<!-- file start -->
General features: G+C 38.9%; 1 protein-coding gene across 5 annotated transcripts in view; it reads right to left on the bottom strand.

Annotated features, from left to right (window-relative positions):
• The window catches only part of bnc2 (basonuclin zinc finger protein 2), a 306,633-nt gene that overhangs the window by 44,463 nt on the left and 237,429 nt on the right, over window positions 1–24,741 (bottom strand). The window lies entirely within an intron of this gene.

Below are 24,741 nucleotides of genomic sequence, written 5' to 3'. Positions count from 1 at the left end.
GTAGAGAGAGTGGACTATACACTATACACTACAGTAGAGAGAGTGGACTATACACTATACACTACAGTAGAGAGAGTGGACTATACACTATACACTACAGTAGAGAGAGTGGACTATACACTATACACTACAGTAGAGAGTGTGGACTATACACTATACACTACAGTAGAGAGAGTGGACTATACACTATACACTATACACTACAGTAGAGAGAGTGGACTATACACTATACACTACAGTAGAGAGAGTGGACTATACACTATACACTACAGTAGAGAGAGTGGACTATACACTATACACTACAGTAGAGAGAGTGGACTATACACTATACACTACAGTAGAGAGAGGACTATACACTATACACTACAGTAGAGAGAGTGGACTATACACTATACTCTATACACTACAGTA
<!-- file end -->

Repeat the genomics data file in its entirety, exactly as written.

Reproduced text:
General features: G+C 38.9%; 1 protein-coding gene across 5 annotated transcripts in view; it reads right to left on the bottom strand.

Annotated features, from left to right (window-relative positions):
• The window catches only part of bnc2 (basonuclin zinc finger protein 2), a 306,633-nt gene that overhangs the window by 44,463 nt on the left and 237,429 nt on the right, over window positions 1–24,741 (bottom strand). The window lies entirely within an intron of this gene.

Below are 24,741 nucleotides of genomic sequence, written 5' to 3'. Positions count from 1 at the left end.
GTAGAGAGAGTGGACTATACACTATACACTACAGTAGAGAGAGTGGACTATACACTATACACTACAGTAGAGAGAGTGGACTATACACTATACACTACAGTAGAGAGAGTGGACTATACACTATACACTACAGTAGAGAGTGTGGACTATACACTATACACTACAGTAGAGAGAGTGGACTATACACTATACACTATACACTACAGTAGAGAGAGTGGACTATACACTATACACTACAGTAGAGAGAGTGGACTATACACTATACACTACAGTAGAGAGAGTGGACTATACACTATACACTACAGTAGAGAGAGTGGACTATACACTATACACTACAGTAGAGAGAGGACTATACACTATACACTACAGTAGAGAGAGTGGACTATACACTATACTCTATACACTACAGTA